Revolutionary gangsta rap artist Aisha Sekhmet is bold, passionate and intelligent. Check out this fiery much needed newcomer to the rap world in her own words.
Although on a very small scale (which by no means diminishes the deed), we, the people, have wrought a revolution – “a sudden and momentous change in a situation” – and accomplished in 12 days what the powers that be have repeatedly told us would never happen.
Although America’s Declaration of Independence and Constitution are premised on the principles of democracy, the historical treatment of America’s citizens of color is replete with racial dichotomies. Today’s youth need to know that Dr. King was only 25 when he began to fight back with the year-long Montgomery bus boycott.
A year ago this month, Haiti was flattened by a seismic catastrophe. It was hardly the only tragedy that the tiny nation has faced in its 220-year history as the first republic born of a slave revolt.
Dr. Margaret Burroughs, poet and activist, teacher in schools and prisons, and founder of the internationally renowned DuSable Museum, passed Sunday, Nov. 21, 2010. She is remembered by Chairman Fred Hampton Jr. of the Prisoners of Conscience Committee.
Black History Month Special: "Big Man," a founder of the Black Panther Party and the first editor of the Black Panther newspaper, reviews an excellent new book telling the story of the shootout in September 1970 between the Panthers and the New Orleans PD in the Desire public housing development through the words of the people who lived it.
Duane Deterville is a dedicated organizer in the Village Bottoms Cultural District in West Oakland and is the host of their Oct. 29 open house. The SF Bay View thinks that this open house is important because the Village Bottoms is a collective of Black business owners and homeowners who are working together to protect their property and institutions and to generate business. Listen to Duane in his own words ...
Blacks and Latinos in the United States have long complained of police harassment and racial profiling, but no one paid much attention until July 16 this year, when the Cambridge, Massachusetts, police arrested Harvard professor Henry Louis Gates at his home on a “disorderly conduct” charge – read for being an uppity Negro or forgetting his place.
Congresswoman Maxine Waters, D-Calif., wrapped up two days of hearings by the House Subcommittee on Housing and Community Opportunity, which she chairs, by focusing on the status and availability of affordable, quality public housing due to the near total demolition of the “Big Four” public housing developments in New Orleans following Hurricane Katrina. After the hearing, Congresswoman Waters, panelists and other guests participated in a bus tour of the Big Four sites – B.W. Cooper, C.J. Peete, Lafitte and St. Bernard – and visited the future site of a new public housing development in Iberville, which may be the next development to be demolished and redeveloped.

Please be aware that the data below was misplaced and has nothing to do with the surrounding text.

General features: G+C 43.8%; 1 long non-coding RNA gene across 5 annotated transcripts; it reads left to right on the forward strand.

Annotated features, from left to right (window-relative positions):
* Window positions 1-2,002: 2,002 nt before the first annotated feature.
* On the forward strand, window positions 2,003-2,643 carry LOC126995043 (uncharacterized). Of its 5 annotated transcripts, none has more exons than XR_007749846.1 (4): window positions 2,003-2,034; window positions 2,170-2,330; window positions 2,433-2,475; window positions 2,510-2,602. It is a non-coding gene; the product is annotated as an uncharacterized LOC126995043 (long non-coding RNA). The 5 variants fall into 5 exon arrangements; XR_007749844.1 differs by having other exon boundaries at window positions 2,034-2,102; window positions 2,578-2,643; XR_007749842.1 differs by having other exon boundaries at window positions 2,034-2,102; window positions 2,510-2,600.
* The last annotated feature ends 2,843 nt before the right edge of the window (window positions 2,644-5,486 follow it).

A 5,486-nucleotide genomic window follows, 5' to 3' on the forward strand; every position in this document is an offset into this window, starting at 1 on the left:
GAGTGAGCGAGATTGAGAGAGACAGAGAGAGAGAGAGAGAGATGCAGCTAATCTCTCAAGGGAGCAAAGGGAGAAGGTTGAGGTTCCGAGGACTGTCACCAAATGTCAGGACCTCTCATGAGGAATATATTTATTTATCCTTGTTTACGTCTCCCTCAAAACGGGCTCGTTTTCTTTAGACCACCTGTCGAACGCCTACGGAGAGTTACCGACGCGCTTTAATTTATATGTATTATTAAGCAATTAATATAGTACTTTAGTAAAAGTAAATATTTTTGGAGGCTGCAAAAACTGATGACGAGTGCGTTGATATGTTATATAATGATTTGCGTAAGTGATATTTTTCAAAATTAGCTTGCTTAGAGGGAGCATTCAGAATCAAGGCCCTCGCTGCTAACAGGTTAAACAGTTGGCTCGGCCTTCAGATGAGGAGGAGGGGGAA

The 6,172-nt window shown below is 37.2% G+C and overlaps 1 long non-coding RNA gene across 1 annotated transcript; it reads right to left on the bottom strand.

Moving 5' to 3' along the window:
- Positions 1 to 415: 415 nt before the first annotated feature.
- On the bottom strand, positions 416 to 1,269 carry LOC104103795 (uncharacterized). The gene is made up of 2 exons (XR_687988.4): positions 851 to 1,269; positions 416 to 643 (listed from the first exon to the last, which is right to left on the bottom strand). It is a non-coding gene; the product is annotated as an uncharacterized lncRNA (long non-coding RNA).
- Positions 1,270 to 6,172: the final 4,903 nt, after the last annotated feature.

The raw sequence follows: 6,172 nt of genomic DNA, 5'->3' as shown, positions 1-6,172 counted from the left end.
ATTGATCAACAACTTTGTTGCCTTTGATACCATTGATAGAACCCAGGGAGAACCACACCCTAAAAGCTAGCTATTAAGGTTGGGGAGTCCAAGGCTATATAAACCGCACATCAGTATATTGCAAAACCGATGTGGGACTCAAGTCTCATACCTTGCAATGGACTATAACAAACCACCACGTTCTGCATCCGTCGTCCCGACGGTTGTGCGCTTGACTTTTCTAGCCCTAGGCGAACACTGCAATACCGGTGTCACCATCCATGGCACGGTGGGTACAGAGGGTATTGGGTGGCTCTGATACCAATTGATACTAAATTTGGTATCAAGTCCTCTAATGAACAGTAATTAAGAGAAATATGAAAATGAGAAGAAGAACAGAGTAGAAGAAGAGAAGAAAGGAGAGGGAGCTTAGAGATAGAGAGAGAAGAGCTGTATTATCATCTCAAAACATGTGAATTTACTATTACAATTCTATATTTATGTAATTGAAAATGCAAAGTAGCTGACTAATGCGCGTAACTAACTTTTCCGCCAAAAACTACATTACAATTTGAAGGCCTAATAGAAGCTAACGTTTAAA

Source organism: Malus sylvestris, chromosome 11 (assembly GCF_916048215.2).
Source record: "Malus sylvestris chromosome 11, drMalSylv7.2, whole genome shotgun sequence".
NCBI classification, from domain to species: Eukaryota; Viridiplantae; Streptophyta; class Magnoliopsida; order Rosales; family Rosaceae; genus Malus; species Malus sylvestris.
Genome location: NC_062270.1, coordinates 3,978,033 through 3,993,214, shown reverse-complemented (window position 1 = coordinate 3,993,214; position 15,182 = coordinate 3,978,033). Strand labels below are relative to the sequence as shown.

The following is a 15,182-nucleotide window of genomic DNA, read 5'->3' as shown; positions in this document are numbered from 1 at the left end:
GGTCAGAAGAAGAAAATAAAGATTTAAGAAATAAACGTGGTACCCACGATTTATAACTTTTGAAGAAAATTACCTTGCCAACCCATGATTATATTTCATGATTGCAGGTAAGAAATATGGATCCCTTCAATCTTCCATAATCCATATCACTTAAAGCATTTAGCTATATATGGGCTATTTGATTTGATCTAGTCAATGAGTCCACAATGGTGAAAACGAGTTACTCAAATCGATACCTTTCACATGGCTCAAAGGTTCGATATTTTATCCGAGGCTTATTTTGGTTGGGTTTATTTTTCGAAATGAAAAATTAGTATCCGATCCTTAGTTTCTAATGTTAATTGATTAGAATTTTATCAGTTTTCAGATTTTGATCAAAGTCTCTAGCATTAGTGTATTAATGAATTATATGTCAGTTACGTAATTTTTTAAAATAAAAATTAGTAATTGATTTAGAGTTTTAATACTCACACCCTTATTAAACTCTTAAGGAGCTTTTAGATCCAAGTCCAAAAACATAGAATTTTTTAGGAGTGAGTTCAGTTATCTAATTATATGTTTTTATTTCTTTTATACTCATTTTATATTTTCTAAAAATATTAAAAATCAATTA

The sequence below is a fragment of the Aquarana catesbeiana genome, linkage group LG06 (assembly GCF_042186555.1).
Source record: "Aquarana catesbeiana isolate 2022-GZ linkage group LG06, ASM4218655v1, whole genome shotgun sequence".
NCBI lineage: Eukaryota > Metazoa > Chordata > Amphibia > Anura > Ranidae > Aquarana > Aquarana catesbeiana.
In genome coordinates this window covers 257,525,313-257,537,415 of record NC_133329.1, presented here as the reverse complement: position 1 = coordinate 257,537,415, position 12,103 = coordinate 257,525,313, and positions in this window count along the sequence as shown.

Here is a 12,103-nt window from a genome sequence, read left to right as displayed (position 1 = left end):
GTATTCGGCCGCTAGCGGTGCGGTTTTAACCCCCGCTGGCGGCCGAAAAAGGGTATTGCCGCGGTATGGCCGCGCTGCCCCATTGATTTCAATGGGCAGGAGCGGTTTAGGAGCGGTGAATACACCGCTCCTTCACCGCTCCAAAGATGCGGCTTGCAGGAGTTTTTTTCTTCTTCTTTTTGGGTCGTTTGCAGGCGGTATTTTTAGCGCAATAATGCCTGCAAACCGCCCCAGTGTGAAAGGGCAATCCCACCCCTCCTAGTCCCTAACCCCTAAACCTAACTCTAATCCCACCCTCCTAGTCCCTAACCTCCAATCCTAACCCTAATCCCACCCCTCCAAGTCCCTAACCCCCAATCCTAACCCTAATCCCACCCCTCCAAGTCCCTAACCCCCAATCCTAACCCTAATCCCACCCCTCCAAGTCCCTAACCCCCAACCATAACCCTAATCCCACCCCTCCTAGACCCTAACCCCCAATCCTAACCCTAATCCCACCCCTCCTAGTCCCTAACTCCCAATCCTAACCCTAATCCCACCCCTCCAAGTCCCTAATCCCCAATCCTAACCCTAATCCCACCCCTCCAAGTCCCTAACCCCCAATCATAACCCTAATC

We often tell our children, "I want you to do better than I did. I want you to make a difference and I want you to be more financially sustained than I am." My name is Betty McGee and I earned a doctorate in business administration in 2004. The journey for me was five years of hard work, sacrifice and to some degree doubt around my ability to complete the work.
"Malcolm X would love to make mixtapes, have those out on the streets. The same reasons they boycotted and had protests in that era are our reasons too. We're coming from that same mindset, but we're using new tools, trying to get our inheritance."
The United States is in the midst of the most radical privatization agenda in its history. We see this in schools, health care, prisons and certainly with the U.S. military/ national security/ intelligence apparatus.
Neighborhood planning and oversight on needed infrastructure and services will keep the focus on regional needs and local job creation and work related income for workers, with job-oriented training and backup services like child care and transitional housing.
Albert Woodfox and Herman Wallace are about to begin their 37th year in the dungeon of the old slave plantation, Angola. A crucifixion. Where is the public outrage that will resurrect them?
Three years after Hurricanes Katrina and Rita battered the homes of hundreds thousands of Louisianans, too many residents are still unable to afford to rebuild their homes or find an affordable place to rent.
Zero apartments currently being built to replace the 963 public housing apartments formerly occupied and now demolished at the St. Bernard Housing Development. 2.6 billion FEMA dollars for Katrina damages that have not yet been delivered. Renowned people's attorney Bill Quigley has compiled a shocking "pain index" caused by the continuing ethnic cleansing of New Orleans.
The disturbing trend of the public display of nooses that has gained momentum since the events in Jena, Louisiana, continues. The latest incident occurred on Tuesday, Nov. 5, at a worksite in San Jose, California.
Turning to Lennar’s recent activities, Sumchai’s politics came into focus. “We have to fight to control this property. We have to be stakeholders at the table of what goes on in the development of not only this property but other properties throughout southeast San Francisco.